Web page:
8

My hair cut was, after three long hours, a success.  I think!  It is mostly the same as it was when it was first cut - maybe the bangs are a bit shorter.  Bangs, by the way, in England are called fringe.  

Anyway, my stylist was a trainee, but she had at least one supervisor pretty much the whole time.  She and the supervisors had some trouble at first deciding what to do with my hair, as it is “quite thick!”  Yes, thank you, I know.  They kept asking me questions like “what is it that you don’t like about your hair” as if they were trying to innovate a new solutions, while I kept trying to tell them that really I just wanted it to be shorter.  Eventually we came to an agreement and I sat there all through dinner and punting.  Oh well.  It came out well and, for £10, I can’t complain.  

Since I missed dinner and everyone was away trying to punt, I had to find some alternative food for myself.  Most sandwich shops here close around six, so that wasn’t an option, but waiting on Broad Street, right across from Trinity, was the Kebab Cart.  I got a lamb kebab for £3.50 (it comes on top of naan and with what they call “salad” which in this case ends up being lettuce, onions, tomatoes, cucumbers, and coleslaw) on top with chili and garlic sauce (or something to that effect).  I went and sat on the steps of the Clarendon building (former home of the Oxford University Press (formerly called the Clarendon Press)) to enjoy it while I read Emma and apparently looked like a good person for tourists to ask questions of.  Anyway, it was delicious. I ended up back on the Clarendon building steps with food from the kebab cart later, but this time with Brittany and Thamy and to share (chips with cheese and hummus by the way… that counts as healthy right? Whatever it doesn’t count because we shared it).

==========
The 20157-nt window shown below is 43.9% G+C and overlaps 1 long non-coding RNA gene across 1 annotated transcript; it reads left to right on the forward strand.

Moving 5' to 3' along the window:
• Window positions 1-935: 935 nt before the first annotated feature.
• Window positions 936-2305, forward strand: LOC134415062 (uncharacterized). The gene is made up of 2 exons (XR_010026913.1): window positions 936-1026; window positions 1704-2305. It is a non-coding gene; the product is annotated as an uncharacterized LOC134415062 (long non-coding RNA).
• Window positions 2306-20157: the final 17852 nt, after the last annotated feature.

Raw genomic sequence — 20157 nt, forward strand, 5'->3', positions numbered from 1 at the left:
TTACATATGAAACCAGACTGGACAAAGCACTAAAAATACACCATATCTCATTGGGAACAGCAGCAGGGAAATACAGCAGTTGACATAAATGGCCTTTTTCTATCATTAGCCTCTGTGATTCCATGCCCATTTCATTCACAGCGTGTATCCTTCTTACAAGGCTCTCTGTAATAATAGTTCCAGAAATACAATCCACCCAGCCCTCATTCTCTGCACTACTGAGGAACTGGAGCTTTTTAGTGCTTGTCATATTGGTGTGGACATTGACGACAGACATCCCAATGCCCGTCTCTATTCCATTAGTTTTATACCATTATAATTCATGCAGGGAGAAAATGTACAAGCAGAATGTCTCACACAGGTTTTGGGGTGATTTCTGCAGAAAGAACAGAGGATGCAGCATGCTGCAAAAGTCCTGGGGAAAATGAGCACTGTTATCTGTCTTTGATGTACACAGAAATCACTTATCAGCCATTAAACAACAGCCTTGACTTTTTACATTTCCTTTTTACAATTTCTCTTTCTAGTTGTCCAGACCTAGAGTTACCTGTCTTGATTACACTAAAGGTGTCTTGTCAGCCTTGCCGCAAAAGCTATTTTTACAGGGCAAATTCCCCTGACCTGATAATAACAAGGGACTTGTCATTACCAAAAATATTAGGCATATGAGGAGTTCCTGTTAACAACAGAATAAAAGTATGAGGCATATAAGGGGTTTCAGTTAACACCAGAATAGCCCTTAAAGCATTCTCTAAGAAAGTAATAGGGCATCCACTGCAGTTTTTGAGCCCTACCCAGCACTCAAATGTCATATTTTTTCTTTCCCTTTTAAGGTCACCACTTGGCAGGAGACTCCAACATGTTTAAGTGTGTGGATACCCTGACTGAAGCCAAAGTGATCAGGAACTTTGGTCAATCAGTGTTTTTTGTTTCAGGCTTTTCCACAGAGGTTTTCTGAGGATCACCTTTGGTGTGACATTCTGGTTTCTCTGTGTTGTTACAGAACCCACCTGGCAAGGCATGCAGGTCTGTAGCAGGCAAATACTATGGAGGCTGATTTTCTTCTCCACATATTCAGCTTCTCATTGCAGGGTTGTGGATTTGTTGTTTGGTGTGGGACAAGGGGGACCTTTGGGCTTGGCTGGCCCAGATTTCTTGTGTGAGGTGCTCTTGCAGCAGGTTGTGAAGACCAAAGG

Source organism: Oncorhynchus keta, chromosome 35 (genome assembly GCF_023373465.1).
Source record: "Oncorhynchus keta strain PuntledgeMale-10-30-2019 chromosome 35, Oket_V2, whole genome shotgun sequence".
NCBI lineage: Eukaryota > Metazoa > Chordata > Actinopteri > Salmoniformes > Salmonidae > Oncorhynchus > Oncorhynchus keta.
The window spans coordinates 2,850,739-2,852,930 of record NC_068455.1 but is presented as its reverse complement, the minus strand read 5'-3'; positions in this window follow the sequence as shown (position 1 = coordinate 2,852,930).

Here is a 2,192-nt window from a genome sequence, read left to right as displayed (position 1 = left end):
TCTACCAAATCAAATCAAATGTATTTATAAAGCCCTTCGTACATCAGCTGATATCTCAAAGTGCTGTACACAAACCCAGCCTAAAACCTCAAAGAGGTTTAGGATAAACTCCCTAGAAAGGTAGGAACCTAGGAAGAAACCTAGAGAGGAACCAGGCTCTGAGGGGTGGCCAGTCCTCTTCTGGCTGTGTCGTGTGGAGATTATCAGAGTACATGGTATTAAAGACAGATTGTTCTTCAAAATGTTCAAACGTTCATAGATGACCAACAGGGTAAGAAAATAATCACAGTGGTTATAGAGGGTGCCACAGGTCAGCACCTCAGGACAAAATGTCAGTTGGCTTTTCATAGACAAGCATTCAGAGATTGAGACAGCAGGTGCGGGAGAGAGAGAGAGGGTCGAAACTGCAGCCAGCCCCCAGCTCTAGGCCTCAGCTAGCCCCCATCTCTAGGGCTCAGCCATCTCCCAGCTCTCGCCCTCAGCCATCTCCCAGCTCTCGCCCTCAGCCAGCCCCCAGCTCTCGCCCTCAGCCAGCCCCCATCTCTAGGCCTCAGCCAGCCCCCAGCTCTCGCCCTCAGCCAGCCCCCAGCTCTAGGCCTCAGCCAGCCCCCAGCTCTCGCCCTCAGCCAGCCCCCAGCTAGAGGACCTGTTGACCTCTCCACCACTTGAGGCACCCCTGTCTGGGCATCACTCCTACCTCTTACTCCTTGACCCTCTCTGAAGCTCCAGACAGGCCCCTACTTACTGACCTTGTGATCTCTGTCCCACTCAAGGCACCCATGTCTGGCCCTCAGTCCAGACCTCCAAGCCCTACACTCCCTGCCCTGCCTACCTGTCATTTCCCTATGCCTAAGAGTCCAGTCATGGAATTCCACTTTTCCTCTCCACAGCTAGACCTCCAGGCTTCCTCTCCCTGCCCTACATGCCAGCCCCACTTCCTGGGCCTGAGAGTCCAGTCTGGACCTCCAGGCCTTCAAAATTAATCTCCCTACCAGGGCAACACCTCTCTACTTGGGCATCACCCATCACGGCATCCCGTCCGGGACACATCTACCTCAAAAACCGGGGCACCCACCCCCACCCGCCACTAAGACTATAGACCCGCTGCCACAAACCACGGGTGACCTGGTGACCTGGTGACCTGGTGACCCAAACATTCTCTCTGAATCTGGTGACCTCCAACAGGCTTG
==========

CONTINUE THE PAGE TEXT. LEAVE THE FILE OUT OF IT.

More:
Today I was forced to acknowledge that I have reached the end of the laundry rope and I will be doing that later tonight in conjunction with library time.  My plan was to do it right now, but there is something weird going on in the garden quad and a lot of the usual avenues around the college are blocked off - hopefully this will be resolved after dinner.  Anyway, based on my finding not even one single clean shirt in my drawer when I opened it this morning, I wore a dress and some tights - which was actually a good choice since today was unusually hot (really only 76 but for here!) and beautiful.